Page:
• Article
    Seasonal prediction of bottom temperature on the Northeast U.S. Continental Shelf
    (American Geophysical Union, 2021-05-03) Chen, Zhuomin ; Kwon, Young-Oh ; Chen, Ke ; Fratantoni, Paula S. ; Gawarkiewicz, Glen G. ; Joyce, Terrence M. ; Miller, Timothy J. ; Nye, Janet A. ; Saba, Vincent S. ; Stock, Brian C.
    The Northeast U.S. shelf (NES) is an oceanographically dynamic marine ecosystem and supports some of the most valuable demersal fisheries in the world. A reliable prediction of NES environmental variables, particularly ocean bottom temperature, could lead to a significant improvement in demersal fisheries management. However, the current generation of climate model-based seasonal-to-interannual predictions exhibits limited prediction skill in this continental shelf environment. Here, we have developed a hierarchy of statistical seasonal predictions for NES bottom temperatures using an eddy-resolving ocean reanalysis data set. A simple, damped local persistence prediction model produces significant skill for lead times up to ∼5 months in the Mid-Atlantic Bight and up to ∼10 months in the Gulf of Maine, although the prediction skill varies notably by season. Considering temperature from a nearby or upstream (i.e., more poleward) region as an additional predictor generally improves prediction skill, presumably as a result of advective processes. Large-scale atmospheric and oceanic indices, such as Gulf Stream path indices (GSIs) and the North Atlantic Oscillation Index, are also tested as predictors for NES bottom temperatures. Only the GSI constructed from temperature observed at 200 m depth significantly improves the prediction skill relative to local persistence. However, the prediction skill from this GSI is not larger than that gained using models incorporating nearby or upstream shelf/slope temperatures. Based on these results, a simplified statistical model has been developed, which can be tailored to fisheries management for the NES.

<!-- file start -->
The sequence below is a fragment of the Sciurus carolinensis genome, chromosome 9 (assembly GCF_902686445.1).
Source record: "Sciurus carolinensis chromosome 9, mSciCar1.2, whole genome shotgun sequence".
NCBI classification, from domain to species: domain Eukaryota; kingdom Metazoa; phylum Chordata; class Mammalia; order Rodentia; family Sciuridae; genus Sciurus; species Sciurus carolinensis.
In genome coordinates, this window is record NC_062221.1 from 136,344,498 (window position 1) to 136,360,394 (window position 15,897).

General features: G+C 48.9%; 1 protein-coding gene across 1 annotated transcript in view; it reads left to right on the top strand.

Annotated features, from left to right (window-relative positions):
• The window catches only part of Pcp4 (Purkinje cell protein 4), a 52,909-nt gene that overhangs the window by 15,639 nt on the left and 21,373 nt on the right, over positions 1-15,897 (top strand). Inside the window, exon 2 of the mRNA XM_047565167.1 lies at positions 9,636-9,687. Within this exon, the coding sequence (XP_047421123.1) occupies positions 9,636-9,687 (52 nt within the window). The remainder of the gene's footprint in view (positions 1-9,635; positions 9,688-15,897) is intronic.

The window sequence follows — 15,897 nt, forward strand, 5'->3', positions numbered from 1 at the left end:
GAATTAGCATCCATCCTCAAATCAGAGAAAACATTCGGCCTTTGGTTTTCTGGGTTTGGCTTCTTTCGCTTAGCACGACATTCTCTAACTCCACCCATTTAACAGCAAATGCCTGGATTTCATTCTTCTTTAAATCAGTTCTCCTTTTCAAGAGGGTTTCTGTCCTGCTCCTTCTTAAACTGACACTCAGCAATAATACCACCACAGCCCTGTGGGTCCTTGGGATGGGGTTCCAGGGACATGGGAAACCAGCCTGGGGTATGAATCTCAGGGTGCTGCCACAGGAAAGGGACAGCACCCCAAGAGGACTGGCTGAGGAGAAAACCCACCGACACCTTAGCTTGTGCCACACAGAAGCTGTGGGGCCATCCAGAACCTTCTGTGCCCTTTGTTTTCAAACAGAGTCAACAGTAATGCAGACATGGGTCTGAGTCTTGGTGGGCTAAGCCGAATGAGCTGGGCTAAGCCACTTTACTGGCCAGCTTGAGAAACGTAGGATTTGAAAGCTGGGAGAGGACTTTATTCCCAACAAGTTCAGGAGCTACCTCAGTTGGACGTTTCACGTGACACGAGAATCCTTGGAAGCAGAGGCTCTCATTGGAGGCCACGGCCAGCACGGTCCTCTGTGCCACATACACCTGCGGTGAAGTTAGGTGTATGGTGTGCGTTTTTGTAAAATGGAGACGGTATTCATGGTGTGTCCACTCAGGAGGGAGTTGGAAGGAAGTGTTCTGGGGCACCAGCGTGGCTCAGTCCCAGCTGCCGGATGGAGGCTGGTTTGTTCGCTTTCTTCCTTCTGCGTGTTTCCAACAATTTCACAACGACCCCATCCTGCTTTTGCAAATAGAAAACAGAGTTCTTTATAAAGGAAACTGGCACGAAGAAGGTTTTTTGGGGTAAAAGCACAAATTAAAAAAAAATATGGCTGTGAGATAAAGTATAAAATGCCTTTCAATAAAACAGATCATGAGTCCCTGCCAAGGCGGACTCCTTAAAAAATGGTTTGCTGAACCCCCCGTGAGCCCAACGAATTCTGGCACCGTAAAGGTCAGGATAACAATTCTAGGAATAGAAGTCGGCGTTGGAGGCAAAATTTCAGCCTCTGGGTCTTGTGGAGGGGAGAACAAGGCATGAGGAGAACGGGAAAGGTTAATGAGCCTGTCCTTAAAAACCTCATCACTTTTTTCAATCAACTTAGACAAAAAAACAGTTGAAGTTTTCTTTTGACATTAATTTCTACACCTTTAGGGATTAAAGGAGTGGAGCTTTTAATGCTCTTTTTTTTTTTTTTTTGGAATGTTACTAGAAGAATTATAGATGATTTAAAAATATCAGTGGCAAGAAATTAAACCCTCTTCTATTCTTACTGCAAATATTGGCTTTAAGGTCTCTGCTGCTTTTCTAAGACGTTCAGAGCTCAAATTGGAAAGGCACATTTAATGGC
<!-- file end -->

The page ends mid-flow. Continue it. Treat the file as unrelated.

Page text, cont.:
• Article
    Role of air-sea heat flux on the transformation of Atlantic Water encircling the Nordic Seas
    (Nature Research, 2023-01-10) Huang, Jie ; Pickart, Robert S. ; Chen, Zhuomin ; Huang, Rui Xin
    The warm-to-cold densification of Atlantic Water (AW) around the perimeter of the Nordic Seas is a critical component of the Atlantic Meridional Overturning Circulation (AMOC). However, it remains unclear how ongoing changes in air-sea heat flux impact this transformation. Here we use observational data, and a one-dimensional mixing model following the flow, to investigate the role of air-sea heat flux on the cooling of AW. We focus on the Norwegian Atlantic Slope Current (NwASC) and Front Current (NwAFC), where the primary transformation of AW occurs. We find that air-sea heat flux accounts almost entirely for the net cooling of AW along the NwAFC, while oceanic lateral heat transfer appears to dominate the temperature change along the NwASC. Such differing impacts of air-sea interaction, which explain the contrasting long-term changes in the net cooling along two AW branches since the 1990s, need to be considered when understanding the AMOC variability.